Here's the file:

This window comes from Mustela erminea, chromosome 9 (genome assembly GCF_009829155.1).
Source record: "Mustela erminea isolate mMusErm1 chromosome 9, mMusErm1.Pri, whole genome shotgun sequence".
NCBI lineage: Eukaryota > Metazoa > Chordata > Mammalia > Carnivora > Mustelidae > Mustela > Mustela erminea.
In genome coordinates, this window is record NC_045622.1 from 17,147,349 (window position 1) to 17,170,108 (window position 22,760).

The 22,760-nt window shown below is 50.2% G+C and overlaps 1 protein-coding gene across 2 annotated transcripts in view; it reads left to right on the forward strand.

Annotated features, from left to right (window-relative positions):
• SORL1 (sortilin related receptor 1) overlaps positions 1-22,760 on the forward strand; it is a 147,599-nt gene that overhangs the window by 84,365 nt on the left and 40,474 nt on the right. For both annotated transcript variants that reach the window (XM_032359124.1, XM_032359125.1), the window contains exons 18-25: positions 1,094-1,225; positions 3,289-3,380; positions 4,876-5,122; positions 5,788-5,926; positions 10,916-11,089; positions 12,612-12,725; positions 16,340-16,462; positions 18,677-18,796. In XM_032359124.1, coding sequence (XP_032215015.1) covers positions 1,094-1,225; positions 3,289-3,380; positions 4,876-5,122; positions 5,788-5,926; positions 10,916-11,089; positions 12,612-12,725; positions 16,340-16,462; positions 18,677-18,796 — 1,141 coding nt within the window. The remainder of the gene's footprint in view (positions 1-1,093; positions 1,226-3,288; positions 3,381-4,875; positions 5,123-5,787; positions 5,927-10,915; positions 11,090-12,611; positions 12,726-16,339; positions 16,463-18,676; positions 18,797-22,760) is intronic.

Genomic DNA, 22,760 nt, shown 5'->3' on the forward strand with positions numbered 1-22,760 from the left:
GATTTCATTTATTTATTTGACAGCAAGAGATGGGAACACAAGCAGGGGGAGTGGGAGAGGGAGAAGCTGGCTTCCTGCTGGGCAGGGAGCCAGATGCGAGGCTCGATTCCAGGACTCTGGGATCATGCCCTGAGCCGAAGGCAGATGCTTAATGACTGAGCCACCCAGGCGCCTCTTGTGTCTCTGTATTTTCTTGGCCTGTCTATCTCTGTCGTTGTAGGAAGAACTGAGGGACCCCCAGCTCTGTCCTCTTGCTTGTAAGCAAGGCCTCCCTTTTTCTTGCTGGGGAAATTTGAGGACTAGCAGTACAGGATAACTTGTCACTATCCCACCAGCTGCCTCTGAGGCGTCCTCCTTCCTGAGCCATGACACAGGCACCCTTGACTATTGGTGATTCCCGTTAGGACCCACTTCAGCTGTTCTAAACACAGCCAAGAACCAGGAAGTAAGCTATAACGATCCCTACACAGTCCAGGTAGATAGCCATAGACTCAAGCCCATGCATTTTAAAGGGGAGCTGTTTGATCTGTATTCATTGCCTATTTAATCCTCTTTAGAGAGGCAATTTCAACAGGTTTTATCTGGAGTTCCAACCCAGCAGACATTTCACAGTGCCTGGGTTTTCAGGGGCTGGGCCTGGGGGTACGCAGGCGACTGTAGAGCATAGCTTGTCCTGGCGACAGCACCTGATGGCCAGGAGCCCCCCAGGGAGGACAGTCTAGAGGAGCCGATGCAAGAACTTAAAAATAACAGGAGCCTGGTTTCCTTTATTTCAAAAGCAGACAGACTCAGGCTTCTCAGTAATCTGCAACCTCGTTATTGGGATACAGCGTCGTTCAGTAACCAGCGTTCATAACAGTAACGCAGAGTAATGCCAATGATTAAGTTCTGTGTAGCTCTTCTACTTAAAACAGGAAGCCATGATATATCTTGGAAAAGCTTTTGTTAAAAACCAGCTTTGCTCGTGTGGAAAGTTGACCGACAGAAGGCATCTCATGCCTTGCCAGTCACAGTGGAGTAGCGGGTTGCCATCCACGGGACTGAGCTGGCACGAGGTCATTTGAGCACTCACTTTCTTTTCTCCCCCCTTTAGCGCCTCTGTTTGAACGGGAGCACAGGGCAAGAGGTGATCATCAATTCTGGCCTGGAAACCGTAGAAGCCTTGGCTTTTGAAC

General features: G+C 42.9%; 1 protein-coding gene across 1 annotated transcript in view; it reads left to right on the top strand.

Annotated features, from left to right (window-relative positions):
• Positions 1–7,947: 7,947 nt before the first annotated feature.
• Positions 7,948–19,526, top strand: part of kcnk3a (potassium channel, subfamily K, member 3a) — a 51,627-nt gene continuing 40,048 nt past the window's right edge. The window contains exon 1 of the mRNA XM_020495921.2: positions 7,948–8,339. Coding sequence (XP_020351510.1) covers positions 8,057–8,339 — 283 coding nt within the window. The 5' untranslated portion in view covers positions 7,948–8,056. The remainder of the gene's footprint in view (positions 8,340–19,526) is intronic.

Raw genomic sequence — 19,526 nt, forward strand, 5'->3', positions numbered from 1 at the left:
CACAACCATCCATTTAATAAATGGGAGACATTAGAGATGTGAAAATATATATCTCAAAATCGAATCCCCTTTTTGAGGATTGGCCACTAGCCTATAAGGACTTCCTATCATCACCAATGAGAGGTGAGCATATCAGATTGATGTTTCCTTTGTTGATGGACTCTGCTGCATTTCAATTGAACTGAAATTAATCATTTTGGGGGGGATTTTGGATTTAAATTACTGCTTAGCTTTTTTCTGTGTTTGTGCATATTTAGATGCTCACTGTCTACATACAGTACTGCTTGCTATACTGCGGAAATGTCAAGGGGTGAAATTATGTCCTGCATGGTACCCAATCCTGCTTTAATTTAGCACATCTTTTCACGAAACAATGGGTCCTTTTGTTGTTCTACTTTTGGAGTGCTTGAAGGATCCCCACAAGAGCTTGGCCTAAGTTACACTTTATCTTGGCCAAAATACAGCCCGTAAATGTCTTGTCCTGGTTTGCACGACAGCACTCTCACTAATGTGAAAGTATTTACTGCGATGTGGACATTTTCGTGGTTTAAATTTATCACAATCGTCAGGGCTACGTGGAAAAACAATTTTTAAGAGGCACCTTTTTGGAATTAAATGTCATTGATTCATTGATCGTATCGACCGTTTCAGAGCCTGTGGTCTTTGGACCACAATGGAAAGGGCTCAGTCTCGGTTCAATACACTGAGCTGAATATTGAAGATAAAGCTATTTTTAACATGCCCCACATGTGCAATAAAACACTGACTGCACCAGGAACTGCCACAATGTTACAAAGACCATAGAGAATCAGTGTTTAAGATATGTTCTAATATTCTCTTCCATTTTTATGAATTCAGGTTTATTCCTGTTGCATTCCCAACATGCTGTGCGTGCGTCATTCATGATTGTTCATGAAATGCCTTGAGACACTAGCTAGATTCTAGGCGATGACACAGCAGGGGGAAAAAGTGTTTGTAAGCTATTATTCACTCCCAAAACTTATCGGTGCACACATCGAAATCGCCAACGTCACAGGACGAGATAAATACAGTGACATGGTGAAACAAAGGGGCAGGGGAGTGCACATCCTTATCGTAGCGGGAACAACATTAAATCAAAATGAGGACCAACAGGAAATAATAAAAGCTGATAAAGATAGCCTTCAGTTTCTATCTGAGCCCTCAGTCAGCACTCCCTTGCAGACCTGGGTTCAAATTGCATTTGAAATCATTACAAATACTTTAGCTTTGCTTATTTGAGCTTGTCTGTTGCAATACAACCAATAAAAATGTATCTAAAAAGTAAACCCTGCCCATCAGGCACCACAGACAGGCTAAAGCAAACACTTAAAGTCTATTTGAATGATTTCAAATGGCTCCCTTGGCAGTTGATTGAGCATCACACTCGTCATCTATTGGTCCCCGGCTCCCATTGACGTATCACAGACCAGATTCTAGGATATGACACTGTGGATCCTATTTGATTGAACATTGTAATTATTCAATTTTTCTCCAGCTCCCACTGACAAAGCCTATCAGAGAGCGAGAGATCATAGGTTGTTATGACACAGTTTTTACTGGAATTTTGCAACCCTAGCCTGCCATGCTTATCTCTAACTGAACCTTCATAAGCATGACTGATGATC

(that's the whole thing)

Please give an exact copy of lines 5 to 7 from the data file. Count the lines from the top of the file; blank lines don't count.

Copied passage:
The 22,760-nt window shown below is 50.2% G+C and overlaps 1 protein-coding gene across 2 annotated transcripts in view; it reads left to right on the forward strand.

Annotated features, from left to right (window-relative positions):
• SORL1 (sortilin related receptor 1) overlaps positions 1-22,760 on the forward strand; it is a 147,599-nt gene that overhangs the window by 84,365 nt on the left and 40,474 nt on the right. For both annotated transcript variants that reach the window (XM_032359124.1, XM_032359125.1), the window contains exons 18-25: positions 1,094-1,225; positions 3,289-3,380; positions 4,876-5,122; positions 5,788-5,926; positions 10,916-11,089; positions 12,612-12,725; positions 16,340-16,462; positions 18,677-18,796. In XM_032359124.1, coding sequence (XP_032215015.1) covers positions 1,094-1,225; positions 3,289-3,380; positions 4,876-5,122; positions 5,788-5,926; positions 10,916-11,089; positions 12,612-12,725; positions 16,340-16,462; positions 18,677-18,796 — 1,141 coding nt within the window. The remainder of the gene's footprint in view (positions 1-1,093; positions 1,226-3,288; positions 3,381-4,875; positions 5,123-5,787; positions 5,927-10,915; positions 11,090-12,611; positions 12,726-16,339; positions 16,463-18,676; positions 18,797-22,760) is intronic.